As a regional tertiary education provider, the University of Wollongong (UOW) says it backs the report’s emphasis on increasing equity and access for a smoother integration of the tertiary education system.

UOW’s Vice-Chancellor and President Professor Patricia Davidson applauded the Accord Final Report’s focus on equity and access and said UOW was ready to work with the Government to implement any recommendations that increase participation in higher education among underrepresented groups.

“I thank Accord Chair Professor Mary O’Kane AC and the expert panel for their diligent work on the Australian Universities Accord,” Professor Davidson says.

“The Accord’s emphasis on improving equity and access to higher education aligns with our longstanding commitment to expanding access to higher education, an aspiration ingrained in our DNA.

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“The University of Wollongong understands the transformational power of education and has always been passionate about fostering education for all, irrespective of one’s background or circumstances.”

Rural and regional areas deserve quality tertiary options

With around 40 per cent of UOW students coming from backgrounds underrepresented in higher education – and with a history of working closely with local communities to drive increased participation and attainment among diverse groups – the university says its pathway programs and network of campuses in rural, regional and outer suburban locations make it well placed to deliver the Government’s objective to increase the number of students from those areas attaining a university qualification.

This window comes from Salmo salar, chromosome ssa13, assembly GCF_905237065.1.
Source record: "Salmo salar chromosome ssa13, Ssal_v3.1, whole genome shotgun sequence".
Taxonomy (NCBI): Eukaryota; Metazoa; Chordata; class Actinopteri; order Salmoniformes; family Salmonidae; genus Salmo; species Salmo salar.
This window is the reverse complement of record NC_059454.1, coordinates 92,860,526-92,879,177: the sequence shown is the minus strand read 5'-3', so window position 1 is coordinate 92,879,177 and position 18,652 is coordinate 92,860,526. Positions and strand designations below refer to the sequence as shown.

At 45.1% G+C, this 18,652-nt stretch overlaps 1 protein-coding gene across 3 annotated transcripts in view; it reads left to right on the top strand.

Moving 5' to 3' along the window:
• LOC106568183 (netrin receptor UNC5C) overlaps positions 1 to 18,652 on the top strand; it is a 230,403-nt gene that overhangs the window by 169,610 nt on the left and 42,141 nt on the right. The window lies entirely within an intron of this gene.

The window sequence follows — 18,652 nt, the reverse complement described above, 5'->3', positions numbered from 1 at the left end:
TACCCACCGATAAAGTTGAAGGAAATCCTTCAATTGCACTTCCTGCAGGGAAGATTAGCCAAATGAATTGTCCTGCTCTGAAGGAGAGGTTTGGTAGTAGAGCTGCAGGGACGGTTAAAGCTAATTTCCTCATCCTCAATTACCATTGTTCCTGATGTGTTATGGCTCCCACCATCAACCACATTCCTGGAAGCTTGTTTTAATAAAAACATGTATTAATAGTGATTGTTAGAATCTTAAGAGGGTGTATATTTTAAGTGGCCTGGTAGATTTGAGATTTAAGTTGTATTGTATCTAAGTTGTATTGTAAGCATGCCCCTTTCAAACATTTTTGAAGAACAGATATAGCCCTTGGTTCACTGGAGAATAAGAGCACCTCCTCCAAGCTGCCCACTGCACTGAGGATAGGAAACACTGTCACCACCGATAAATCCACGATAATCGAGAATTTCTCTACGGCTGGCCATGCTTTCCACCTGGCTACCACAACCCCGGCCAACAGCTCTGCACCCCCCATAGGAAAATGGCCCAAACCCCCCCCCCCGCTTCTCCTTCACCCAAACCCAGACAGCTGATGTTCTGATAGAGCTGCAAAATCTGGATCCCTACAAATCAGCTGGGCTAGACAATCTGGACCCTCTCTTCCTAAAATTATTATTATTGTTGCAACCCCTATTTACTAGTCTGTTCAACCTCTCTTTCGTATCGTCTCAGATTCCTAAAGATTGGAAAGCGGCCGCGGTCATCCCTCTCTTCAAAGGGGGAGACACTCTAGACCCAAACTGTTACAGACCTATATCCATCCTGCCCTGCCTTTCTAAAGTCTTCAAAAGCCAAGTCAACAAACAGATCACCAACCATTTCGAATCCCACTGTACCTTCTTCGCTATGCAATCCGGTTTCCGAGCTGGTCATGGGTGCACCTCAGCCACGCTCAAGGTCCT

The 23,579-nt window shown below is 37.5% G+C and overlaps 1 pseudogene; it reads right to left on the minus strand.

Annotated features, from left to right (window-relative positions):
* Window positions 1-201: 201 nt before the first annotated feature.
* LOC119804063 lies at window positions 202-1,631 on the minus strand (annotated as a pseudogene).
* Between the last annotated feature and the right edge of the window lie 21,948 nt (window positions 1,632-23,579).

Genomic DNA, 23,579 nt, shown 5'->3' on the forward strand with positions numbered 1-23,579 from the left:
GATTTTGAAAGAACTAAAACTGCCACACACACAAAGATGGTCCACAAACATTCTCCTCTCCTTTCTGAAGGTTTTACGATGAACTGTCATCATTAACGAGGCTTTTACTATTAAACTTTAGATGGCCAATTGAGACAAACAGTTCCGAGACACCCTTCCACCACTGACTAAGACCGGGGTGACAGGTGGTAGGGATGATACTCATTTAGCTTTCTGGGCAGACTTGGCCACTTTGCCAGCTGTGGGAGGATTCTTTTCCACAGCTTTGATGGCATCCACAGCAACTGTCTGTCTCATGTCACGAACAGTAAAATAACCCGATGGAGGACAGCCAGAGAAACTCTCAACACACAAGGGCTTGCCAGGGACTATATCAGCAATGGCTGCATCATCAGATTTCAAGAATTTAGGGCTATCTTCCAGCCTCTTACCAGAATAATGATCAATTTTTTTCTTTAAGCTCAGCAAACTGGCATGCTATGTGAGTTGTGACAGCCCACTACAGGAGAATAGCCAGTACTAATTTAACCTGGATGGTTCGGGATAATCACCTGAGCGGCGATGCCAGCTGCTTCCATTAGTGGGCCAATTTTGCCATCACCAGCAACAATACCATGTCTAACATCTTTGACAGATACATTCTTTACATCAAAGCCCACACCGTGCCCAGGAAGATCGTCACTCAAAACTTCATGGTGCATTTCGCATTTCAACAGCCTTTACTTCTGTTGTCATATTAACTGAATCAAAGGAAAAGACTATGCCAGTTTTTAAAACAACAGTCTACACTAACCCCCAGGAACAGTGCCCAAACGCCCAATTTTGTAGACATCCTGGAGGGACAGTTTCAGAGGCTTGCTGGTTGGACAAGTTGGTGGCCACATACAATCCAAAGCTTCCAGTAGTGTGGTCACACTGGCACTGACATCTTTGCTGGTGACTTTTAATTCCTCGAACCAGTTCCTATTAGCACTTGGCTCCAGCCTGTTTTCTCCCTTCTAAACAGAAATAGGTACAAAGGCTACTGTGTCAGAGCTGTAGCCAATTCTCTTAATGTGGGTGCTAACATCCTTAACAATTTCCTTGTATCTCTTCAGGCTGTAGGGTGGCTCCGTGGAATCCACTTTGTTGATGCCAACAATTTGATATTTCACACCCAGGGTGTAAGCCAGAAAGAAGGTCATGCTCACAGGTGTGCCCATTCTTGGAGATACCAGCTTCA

“By delivering a world-class education close to home, our regional and outer suburban campuses play a key role in driving student equity and access outcomes, in helping people get skilled and secure work, and in supporting the economies of those communities,” Professor Davidson says.

UOW also endorses the Report’s finding that barriers between VET and higher education need to be broken down to ensure a more seamless and integrated tertiary education system.

“We have a long and proud track record of working with TAFE NSW and industry to provide students with the skills they need to succeed in the workplaces of the future,” Professor Davidson says.

System needs “transformative innovation”

At Melbourne’s RMIT, Deputy Vice-Chancellor and Vice-President, College of Vocational Education Mish Eastman says the institution “supports the report’s recommendation for stronger partnerships between government, tertiary providers, industry and unions, through TAFE Centres of Excellence, Jobs and Skills Australia and Ministerial Advisory Boards”.

“As Australia’s largest dual sector university, we know first-hand the need to create more seamless pathways between vocational and higher education, supported by the right policy and funding models, if we are to tackle the real and pressing skills shortages in our communities,” Ms Eastman says.

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“To make a step change in addressing the skills crisis, proven new models of education are needed. Tertiary education reform that commits to these new models will enable RMIT and other dual sector universities to do this at scale to address critical skills shortages.”

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Claire Halliday has an extensive career as a full-time writer - across book publishing, copywriting, podcasting and feature journalism - for more than 25 years. She lives in Melbourne with children, two border collies and a grumpy Burmese cat. Contact: claire.halliday[at]